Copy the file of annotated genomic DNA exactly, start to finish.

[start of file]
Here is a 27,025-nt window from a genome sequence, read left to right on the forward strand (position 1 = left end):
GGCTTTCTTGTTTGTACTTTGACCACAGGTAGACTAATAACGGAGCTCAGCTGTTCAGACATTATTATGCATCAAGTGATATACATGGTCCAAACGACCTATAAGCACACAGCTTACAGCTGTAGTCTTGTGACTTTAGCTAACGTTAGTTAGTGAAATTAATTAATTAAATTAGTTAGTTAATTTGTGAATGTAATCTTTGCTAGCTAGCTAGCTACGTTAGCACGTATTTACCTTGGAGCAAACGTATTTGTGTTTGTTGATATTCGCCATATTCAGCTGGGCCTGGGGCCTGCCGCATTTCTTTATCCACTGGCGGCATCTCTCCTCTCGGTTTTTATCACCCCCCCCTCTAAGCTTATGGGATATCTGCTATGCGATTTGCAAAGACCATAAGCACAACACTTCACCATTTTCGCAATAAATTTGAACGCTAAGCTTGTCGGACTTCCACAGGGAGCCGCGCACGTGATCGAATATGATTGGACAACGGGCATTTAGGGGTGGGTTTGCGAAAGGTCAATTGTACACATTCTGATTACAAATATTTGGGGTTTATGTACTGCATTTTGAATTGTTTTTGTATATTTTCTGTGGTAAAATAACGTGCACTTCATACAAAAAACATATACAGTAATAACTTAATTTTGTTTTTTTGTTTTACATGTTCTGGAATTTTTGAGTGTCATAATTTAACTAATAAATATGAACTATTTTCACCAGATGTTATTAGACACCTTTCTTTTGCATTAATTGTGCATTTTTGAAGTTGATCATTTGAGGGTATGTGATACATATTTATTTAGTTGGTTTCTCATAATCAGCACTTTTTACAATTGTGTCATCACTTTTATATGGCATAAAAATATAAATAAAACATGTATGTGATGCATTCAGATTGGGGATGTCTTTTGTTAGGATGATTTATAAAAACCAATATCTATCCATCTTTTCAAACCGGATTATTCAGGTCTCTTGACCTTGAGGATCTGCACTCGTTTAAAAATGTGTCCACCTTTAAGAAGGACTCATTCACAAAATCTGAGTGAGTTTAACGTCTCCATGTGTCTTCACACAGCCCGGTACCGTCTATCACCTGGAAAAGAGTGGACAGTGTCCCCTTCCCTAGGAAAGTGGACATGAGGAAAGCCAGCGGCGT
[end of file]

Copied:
Here is a 27,025-nt window from a genome sequence, read left to right on the forward strand (position 1 = left end):
GGCTTTCTTGTTTGTACTTTGACCACAGGTAGACTAATAACGGAGCTCAGCTGTTCAGACATTATTATGCATCAAGTGATATACATGGTCCAAACGACCTATAAGCACACAGCTTACAGCTGTAGTCTTGTGACTTTAGCTAACGTTAGTTAGTGAAATTAATTAATTAAATTAGTTAGTTAATTTGTGAATGTAATCTTTGCTAGCTAGCTAGCTACGTTAGCACGTATTTACCTTGGAGCAAACGTATTTGTGTTTGTTGATATTCGCCATATTCAGCTGGGCCTGGGGCCTGCCGCATTTCTTTATCCACTGGCGGCATCTCTCCTCTCGGTTTTTATCACCCCCCCCTCTAAGCTTATGGGATATCTGCTATGCGATTTGCAAAGACCATAAGCACAACACTTCACCATTTTCGCAATAAATTTGAACGCTAAGCTTGTCGGACTTCCACAGGGAGCCGCGCACGTGATCGAATATGATTGGACAACGGGCATTTAGGGGTGGGTTTGCGAAAGGTCAATTGTACACATTCTGATTACAAATATTTGGGGTTTATGTACTGCATTTTGAATTGTTTTTGTATATTTTCTGTGGTAAAATAACGTGCACTTCATACAAAAAACATATACAGTAATAACTTAATTTTGTTTTTTTGTTTTACATGTTCTGGAATTTTTGAGTGTCATAATTTAACTAATAAATATGAACTATTTTCACCAGATGTTATTAGACACCTTTCTTTTGCATTAATTGTGCATTTTTGAAGTTGATCATTTGAGGGTATGTGATACATATTTATTTAGTTGGTTTCTCATAATCAGCACTTTTTACAATTGTGTCATCACTTTTATATGGCATAAAAATATAAATAAAACATGTATGTGATGCATTCAGATTGGGGATGTCTTTTGTTAGGATGATTTATAAAAACCAATATCTATCCATCTTTTCAAACCGGATTATTCAGGTCTCTTGACCTTGAGGATCTGCACTCGTTTAAAAATGTGTCCACCTTTAAGAAGGACTCATTCACAAAATCTGAGTGAGTTTAACGTCTCCATGTGTCTTCACACAGCCCGGTACCGTCTATCACCTGGAAAAGAGTGGACAGTGTCCCCTTCCCTAGGAAAGTGGACATGAGGAAAGCCAGCGGCGT